JANUARY 18, 1939
WASHINGTON, Tuesday—I spent a most interesting day yesterday in Philadelphia. Miss Thompson and I did all the mail on the way over from New York City, so I felt the afternoon and evening were entirely free.
The luncheon held by the Pennsylvania Branch of the Women's International League For Peace and Freedom was a gathering largely composed of women, but I sat beside Mr. Rufus Jones who came back from a successful trip to Germany a short time ago. Some people laughed when three Quakers went over alone and unarmed to talk to the military head of a nation. There is strength, however, in representing an accumulation of good works and a spiritual power of love which functions even in the midst of hate. When the three came home again, the laughter seemed to have died down.
I do not, of course, agree with everything for which the League For Peace and Freedom stands, but I have a profound respect for people who are willing to think and work for their convictions. It is so easy to have no convictions at all, and if you never think you never have to change your mind.
From the lunch I went to Miss Edith T. Maul's shop at 1506 Race Street. She is a representative of the Mountaineer Craftsmen and has many things from the Arthurdale, West Virginia, workshop and from other craft workers throughout the country. There I collected some hand carved animals to take to my grandson, Bill. The ladies who kindly called for me there to take me to the Chestnut Hill Forum, seemed delighted with the shop and ordered several things. This pleased me, for I felt I might be prejudiced in favor of the work these craftsmen do, but certainly these others looked at it with entirely unprejudiced eyes.
The Chestnut Hill Forum, I had been warned, would be entirely Republican and conservative, so I went under no misapprehension. They were more than kind to me, however, and I enjoyed my time with them very much.
I had dinner with Mr. and Mrs. Curtin Winsor and saw our grandson, Bill, who has grown and developed much in the past six months. They showed me movies taken of them in Europe last summer—such beautiful scenery, such lovely villages, how can people living in them be so distraught?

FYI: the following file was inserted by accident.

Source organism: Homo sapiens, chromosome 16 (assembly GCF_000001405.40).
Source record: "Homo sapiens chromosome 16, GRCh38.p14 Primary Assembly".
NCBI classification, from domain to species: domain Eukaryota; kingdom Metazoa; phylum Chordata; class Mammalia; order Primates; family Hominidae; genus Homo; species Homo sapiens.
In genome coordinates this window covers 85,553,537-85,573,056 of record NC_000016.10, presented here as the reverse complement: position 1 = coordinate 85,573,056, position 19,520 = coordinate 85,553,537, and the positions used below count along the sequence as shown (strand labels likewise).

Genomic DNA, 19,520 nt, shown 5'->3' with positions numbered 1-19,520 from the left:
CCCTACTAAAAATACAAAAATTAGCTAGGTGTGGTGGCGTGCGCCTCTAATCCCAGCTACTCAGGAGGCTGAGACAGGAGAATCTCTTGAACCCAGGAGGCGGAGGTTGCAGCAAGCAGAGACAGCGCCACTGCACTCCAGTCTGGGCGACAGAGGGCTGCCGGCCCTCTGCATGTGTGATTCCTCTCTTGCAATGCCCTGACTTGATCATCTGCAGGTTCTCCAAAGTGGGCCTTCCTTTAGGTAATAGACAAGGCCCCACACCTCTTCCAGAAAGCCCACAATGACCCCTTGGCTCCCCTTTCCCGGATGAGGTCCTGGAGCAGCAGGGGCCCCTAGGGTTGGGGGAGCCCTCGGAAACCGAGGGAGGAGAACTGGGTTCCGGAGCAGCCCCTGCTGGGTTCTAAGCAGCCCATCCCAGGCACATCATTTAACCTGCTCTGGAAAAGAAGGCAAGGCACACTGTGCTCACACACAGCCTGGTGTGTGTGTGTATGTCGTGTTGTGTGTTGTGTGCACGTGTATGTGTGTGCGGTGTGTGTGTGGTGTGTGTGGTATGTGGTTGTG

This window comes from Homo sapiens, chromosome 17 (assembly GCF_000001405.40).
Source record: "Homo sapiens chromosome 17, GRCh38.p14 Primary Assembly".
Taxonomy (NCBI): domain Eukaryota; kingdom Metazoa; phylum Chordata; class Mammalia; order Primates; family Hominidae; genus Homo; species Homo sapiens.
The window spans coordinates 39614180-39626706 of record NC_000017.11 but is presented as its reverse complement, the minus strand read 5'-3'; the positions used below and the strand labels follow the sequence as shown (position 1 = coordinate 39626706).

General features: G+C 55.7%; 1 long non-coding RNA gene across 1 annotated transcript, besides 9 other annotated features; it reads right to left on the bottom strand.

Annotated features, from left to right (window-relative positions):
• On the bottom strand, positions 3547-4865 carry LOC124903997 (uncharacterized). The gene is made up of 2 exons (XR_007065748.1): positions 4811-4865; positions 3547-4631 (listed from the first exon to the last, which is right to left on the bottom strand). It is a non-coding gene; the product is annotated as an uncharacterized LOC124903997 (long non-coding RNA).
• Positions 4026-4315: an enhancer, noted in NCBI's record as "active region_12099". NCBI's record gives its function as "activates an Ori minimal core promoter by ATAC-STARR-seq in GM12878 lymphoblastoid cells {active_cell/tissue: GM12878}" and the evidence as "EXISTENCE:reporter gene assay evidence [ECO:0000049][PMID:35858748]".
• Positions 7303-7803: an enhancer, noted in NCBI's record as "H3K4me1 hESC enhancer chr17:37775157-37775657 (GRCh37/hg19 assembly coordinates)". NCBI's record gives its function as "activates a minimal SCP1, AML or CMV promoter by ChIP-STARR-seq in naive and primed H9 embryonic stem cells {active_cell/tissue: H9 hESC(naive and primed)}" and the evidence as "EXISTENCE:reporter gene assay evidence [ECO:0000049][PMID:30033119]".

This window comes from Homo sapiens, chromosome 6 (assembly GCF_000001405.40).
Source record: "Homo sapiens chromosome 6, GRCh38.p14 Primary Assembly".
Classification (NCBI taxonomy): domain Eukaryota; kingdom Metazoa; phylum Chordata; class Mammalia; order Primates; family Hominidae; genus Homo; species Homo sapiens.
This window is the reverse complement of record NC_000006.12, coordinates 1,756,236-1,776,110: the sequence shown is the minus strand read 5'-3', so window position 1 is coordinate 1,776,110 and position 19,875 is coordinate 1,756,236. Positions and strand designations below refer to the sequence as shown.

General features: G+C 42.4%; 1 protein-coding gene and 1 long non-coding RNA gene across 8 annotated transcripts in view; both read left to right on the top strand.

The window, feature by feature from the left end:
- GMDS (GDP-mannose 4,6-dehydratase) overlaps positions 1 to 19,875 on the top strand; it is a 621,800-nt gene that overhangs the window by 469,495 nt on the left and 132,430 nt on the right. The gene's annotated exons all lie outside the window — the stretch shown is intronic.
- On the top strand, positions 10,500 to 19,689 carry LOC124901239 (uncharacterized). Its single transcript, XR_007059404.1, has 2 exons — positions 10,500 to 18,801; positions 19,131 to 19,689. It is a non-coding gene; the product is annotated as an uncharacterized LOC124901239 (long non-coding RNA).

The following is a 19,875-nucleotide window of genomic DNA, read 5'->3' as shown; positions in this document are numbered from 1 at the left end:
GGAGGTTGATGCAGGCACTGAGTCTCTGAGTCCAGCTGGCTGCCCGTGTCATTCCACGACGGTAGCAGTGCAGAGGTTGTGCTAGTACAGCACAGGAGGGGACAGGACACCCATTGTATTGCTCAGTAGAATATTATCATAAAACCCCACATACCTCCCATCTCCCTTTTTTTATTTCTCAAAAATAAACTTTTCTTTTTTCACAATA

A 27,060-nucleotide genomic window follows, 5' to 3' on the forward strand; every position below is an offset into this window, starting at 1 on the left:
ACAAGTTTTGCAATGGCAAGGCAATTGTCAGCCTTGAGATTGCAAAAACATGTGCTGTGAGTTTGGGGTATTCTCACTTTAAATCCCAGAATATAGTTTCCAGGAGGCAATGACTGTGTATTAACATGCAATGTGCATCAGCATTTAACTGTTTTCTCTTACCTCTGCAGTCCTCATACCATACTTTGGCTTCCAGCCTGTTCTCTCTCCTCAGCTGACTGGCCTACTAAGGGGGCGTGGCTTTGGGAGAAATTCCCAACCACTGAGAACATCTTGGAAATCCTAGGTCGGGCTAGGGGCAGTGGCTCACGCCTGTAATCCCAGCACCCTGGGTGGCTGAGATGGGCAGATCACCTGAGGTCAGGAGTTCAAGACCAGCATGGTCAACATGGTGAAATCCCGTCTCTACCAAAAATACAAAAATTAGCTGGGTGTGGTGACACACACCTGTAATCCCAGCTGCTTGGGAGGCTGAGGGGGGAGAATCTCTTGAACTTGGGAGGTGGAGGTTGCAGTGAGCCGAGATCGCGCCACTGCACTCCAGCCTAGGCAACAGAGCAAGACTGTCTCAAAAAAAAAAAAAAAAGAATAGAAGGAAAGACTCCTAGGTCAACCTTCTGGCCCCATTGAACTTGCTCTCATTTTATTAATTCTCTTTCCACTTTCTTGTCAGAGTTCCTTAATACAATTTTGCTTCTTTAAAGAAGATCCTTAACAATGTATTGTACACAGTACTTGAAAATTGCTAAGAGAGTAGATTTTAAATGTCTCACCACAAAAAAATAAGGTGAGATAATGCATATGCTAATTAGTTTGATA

The train brought me into Washington at 11:40 p.m. I found the President still awake, but our son, Elliott, was not at home yet, so I did not see him until this morning. He is here on business and will be back again with his wife in two weeks.
At my press conference this morning, Mrs. Burton W. Musser and Miss Kathryn Lewis came over to answer questions about their particular interest in the Lima Conference and we were all deeply interested in their impressions.
(Copyright, 1939, by United Feature Syndicate, Inc.)
Names Mentioned or Referenced
- Washington (D.C., United States)
About this document
My Day by Eleanor Roosevelt, January 18, 1939
Digital edition created by The Eleanor Roosevelt Papers Project The George Washington University Old Main Building, Suite 406 1951 F Street, NW Washington, DC 20052
- Brick, Christopher (Editor)
- Regenhardt, Christy (Associate Editor)
- Black, Allida M. (Editor)
- Binker, Mary Jo (Associate Editor)
- Alhambra, Christopher C. (Electronic Text Editor)
Digital edition published 2008, 2017 by
The Eleanor Roosevelt Papers Project
Available under licence from the Estate of Anna Eleanor Roosevelt.
Published with permission from the Estate of Anna Eleanor Roosevelt.
MEP edition publlished on 2008-06-30
TEI-P5 edition published on 2017-04-28
Transcription created from a photocopy of a UFS wire copy of a My Day column instance
archived at the Franklin D. Roosevelt Library.
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